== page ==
Ok, wanted to install Xine, based on the recommendation of one of the posters.  I opened synaptic and got a message saying dpkg had been interrupted and i needed to run: “dpkg –configure -a”

Ok, slightly offputting.  If i’m a a regular user i’m going to have no idea what the heck i’m supposed to do about that.

Luckily this gave me a chance to find and run the terminal app.  However, why i tried to run the command in that terminal i then got the message:

foo@metasyntactic:~/Desktop$ dpkg –configure -a
dpkg: requested operation requires superuser privilege

Yikes!  WTF??  This requires superuser privilege??  Why?  It’s my computer, how am i not a superuser on it?  Synaptic has no problem installing apps on my machine without bothering me with issues of “superuser”ness, so why is this dpkg app getting in my way.  Luckily i’ve had some experience with unix systems before, so i knew about the “sudo” command.  After running that above command with sudo things were in a good shape.  But this is seriously something that i would be doing a fair bit of troubleshooting for if a non-techie person ran into this.  That does not make me happy at all.  I’ve been spoiled by OSX, and i was hoping things would be better wrt this sort of thing on Ubuntu.

Comments (6)

  1. RonO says:

    Since the vast majority of Linux/Unix distributions take the approach of least privilege (I’m not actually aware of any that still set you up to operate as superuser by default, but I’m sure there’s at least one somewhere), this would be expected behavior. You can modify your login to have root privileges, but it’s definately not the recommended approach.

    I suspect your question about synaptic not having an issue has to do with the types of updates it’s performing. If synaptic is only performing updates to user packages (or packages only used at a user level), then it doesn’t need root privileges to perform the updates. I’d recommend pinging the Ubuntu community about this.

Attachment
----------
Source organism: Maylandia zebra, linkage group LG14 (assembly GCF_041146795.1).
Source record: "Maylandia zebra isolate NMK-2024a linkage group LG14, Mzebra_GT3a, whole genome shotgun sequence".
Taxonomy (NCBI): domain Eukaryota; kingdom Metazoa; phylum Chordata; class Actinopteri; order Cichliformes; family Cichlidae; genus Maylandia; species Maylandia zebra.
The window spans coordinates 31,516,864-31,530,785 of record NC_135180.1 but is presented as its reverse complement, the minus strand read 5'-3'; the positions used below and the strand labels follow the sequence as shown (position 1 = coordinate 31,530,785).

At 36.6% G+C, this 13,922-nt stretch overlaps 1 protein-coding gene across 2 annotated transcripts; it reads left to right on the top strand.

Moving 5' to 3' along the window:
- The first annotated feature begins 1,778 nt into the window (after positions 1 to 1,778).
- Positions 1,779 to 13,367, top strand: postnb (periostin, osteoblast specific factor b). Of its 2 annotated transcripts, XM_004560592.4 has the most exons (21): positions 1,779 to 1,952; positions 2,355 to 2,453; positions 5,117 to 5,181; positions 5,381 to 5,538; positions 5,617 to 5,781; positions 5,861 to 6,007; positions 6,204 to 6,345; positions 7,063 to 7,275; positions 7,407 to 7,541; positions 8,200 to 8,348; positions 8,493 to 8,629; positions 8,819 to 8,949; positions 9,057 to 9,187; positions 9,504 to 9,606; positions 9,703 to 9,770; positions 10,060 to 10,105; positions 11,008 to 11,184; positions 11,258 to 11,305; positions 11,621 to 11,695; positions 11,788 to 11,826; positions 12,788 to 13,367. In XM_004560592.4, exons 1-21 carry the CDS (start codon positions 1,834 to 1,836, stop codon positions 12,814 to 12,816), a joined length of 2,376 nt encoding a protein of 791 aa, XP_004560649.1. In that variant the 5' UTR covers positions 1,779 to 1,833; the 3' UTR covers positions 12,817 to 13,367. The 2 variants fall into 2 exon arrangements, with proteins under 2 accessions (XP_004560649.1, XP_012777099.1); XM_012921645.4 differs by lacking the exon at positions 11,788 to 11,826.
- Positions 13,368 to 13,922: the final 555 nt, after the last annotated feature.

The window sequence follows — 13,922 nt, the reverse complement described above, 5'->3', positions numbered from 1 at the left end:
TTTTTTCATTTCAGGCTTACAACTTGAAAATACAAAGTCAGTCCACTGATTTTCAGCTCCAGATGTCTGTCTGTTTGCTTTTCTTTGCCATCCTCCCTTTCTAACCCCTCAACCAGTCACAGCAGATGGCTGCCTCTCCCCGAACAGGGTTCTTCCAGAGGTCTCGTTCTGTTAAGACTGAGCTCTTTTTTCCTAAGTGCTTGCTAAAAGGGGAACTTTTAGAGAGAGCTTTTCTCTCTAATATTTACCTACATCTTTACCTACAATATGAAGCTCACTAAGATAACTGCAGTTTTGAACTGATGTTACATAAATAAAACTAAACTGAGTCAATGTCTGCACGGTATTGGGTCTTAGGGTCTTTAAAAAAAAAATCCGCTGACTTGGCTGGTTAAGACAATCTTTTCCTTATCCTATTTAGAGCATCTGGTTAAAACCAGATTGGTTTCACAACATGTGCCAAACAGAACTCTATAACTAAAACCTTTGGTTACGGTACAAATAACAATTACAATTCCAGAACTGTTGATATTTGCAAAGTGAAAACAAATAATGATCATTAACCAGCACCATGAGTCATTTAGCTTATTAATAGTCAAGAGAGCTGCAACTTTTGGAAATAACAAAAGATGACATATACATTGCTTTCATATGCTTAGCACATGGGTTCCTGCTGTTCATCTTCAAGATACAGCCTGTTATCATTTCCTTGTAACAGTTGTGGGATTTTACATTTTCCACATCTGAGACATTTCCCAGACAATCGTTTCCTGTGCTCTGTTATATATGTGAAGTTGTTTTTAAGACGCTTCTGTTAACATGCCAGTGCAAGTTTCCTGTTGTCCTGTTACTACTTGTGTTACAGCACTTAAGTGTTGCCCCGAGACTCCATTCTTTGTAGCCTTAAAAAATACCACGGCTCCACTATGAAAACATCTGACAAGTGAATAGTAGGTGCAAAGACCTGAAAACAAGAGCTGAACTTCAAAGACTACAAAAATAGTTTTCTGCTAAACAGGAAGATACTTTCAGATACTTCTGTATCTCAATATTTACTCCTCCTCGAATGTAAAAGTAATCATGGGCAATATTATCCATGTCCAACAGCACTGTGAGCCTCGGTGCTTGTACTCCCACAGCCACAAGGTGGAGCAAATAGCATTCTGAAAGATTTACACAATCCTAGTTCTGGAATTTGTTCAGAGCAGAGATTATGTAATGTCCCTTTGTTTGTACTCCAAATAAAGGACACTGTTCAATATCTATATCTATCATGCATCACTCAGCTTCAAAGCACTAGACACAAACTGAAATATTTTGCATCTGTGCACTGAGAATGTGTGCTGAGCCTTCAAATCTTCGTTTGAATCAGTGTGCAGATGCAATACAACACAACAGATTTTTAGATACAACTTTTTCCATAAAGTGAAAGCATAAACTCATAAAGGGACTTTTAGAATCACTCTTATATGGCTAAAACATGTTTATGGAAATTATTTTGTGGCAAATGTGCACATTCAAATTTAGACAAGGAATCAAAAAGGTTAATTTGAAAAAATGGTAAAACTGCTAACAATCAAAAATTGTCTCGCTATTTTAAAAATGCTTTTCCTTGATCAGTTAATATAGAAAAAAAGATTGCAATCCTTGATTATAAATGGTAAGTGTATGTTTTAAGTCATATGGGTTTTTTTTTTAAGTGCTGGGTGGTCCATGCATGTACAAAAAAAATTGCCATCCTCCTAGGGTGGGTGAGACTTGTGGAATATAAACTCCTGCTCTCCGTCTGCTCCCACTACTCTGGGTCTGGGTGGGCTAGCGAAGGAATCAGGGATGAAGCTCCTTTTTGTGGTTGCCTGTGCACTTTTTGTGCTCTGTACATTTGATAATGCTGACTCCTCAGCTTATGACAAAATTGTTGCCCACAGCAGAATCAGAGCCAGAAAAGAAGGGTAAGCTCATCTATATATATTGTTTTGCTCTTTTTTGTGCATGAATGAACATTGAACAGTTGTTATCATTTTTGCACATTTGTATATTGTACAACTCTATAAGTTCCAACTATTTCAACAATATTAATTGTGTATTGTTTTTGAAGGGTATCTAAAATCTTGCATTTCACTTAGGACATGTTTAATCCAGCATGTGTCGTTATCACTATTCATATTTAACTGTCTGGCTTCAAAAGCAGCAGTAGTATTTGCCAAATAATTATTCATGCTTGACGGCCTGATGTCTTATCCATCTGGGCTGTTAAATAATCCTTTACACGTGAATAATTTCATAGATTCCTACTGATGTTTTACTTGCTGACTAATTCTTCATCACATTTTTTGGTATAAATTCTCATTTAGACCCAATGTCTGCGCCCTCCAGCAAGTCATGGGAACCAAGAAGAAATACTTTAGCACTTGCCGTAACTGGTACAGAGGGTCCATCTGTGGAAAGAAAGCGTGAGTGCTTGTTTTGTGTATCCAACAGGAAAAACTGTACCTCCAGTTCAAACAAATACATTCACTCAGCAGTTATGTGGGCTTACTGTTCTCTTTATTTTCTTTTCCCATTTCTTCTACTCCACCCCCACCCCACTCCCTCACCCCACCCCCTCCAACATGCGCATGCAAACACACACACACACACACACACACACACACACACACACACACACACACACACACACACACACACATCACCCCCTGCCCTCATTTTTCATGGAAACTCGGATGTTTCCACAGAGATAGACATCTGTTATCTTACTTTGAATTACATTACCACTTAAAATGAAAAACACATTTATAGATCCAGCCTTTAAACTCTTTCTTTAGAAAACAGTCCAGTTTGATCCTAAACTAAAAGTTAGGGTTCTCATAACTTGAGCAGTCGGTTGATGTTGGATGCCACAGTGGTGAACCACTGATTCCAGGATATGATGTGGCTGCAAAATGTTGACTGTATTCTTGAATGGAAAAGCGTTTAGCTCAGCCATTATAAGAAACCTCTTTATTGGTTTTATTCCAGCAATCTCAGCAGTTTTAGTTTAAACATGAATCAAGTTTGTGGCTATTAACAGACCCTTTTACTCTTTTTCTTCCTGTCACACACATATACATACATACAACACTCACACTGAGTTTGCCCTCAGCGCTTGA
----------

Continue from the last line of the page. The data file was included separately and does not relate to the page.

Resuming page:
2. Ando says:

    Try prefix the command with sudo. That should solve your problem

  3. Ando: I know abou that (as i mentioned in my post).

    The problem is that i shouldnt’ have to "sudo" this. It’s my computer. I’m the sole user, and these are signed updates from my distro.

    They should just install without me having to be involved.

  4. RonO: That’s silly though. There is no need for privilege separation here. Why am i being privilege separated from my own computer???

    It’s my computer. I bought it. I want to run software on it. And i’m being inconvenienced. That’s just silly.

  5. I’ll have to agree here. I also installed Ubuntu over the last few days, and have spent the weekend cheerfully installing and configuring things all over the place.

    Seems like half the things I want to do require me to sudo – every time I open the Synaptic app it asks for my password. I think I must have typed it hundreds of times over the past few days.

    Some of this is because I try to install various apps on a global level, since I want them to be available to other users on the machine, but some don’t seem justified at all.

  6. Ando says:

    That’s true but it comes down to choosing between security and convenience. The approach they have taken ensures that any command that can potentially screw up the system is authorised by the user. If you want to forgo this layer then enable the root account on the machine or modify your permissions to that of root.